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Measuring Marginal Risk Contributions in Credit Portfolios

by Paul Glasserman of Columbia Business School

Winter 2005/06

Abstract: We consider the problem of decomposing the credit risk in a portfolio into a sum of risk contributions associated with individual obligors or transactions. For some standard measures of risk - including value-at-risk and expected shortfall - the total risk can be usefully decomposed into a sum of marginal risk contributions from individual obligors. Each marginal risk contribution is the conditional expected loss from that obligor, conditional on a large loss for the full portfolio. We develop methods for calculating or approximating these conditional expectations. Ordinary Monte Carlo estimation is impractical for this problem because the conditional expectations defining the marginal risk contributions are conditioned on rare events. We develop three techniques to address this difficulty. First, we develop importance sampling estimators specifically designed for conditioning on large losses. Next, we use the analysis underlying the importance sampling technique to develop a hybrid method that combines an approximation with Monte Carlo. Finally, we take this approach a step further and develop a rough but fast approximation that dispenses entirely with Monte Carlo. We develop these methods in the Gaussian copula framework and illustrate their performance in multifactor models.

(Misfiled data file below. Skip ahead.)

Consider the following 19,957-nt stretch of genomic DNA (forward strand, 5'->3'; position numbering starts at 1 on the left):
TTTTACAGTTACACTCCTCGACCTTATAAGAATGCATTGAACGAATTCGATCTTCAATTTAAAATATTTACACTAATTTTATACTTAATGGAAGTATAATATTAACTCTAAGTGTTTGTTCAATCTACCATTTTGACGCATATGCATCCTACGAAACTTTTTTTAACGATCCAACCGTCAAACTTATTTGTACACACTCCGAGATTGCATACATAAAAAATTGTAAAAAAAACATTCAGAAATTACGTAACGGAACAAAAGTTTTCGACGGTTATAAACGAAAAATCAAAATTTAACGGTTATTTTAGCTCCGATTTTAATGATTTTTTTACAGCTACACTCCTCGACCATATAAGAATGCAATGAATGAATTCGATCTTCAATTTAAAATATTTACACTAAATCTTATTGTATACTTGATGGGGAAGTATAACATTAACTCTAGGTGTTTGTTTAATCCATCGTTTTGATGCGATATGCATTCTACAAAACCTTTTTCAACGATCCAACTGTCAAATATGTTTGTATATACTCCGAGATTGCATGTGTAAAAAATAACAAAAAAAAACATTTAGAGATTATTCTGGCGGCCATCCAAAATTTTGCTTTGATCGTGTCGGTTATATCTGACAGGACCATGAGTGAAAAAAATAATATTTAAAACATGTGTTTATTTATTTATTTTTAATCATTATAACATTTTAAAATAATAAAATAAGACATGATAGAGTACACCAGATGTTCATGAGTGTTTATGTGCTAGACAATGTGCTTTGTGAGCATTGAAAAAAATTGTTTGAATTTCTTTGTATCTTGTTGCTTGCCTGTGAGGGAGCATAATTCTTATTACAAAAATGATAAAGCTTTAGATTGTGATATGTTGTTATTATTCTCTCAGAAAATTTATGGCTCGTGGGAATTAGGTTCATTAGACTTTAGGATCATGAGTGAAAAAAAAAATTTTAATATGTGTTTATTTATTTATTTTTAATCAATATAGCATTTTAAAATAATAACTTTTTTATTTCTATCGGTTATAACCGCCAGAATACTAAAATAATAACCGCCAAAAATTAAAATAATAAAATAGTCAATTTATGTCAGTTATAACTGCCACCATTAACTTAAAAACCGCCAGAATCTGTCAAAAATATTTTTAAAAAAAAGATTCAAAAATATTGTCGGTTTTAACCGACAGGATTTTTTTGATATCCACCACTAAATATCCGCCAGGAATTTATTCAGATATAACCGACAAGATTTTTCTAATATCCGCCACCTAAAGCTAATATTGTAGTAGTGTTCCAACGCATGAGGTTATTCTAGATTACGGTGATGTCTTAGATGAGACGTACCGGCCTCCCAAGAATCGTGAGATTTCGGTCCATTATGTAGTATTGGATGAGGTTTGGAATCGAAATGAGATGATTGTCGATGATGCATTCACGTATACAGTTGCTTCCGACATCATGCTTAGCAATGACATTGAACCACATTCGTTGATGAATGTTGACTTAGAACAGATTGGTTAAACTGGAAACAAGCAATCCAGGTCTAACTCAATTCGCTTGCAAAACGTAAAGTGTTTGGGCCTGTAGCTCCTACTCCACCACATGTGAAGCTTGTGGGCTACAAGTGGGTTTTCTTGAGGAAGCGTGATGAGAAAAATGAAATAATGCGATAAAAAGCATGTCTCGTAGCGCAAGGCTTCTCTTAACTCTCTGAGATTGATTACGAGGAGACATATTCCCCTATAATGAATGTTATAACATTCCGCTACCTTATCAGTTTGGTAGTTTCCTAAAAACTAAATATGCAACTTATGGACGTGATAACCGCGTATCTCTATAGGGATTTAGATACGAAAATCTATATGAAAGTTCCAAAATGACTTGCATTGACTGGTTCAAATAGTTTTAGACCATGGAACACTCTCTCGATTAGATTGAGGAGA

Published in: Journal of Computational Finance, Vol. 9, No. 2, (Winter 2005/06), pp. 1-41.

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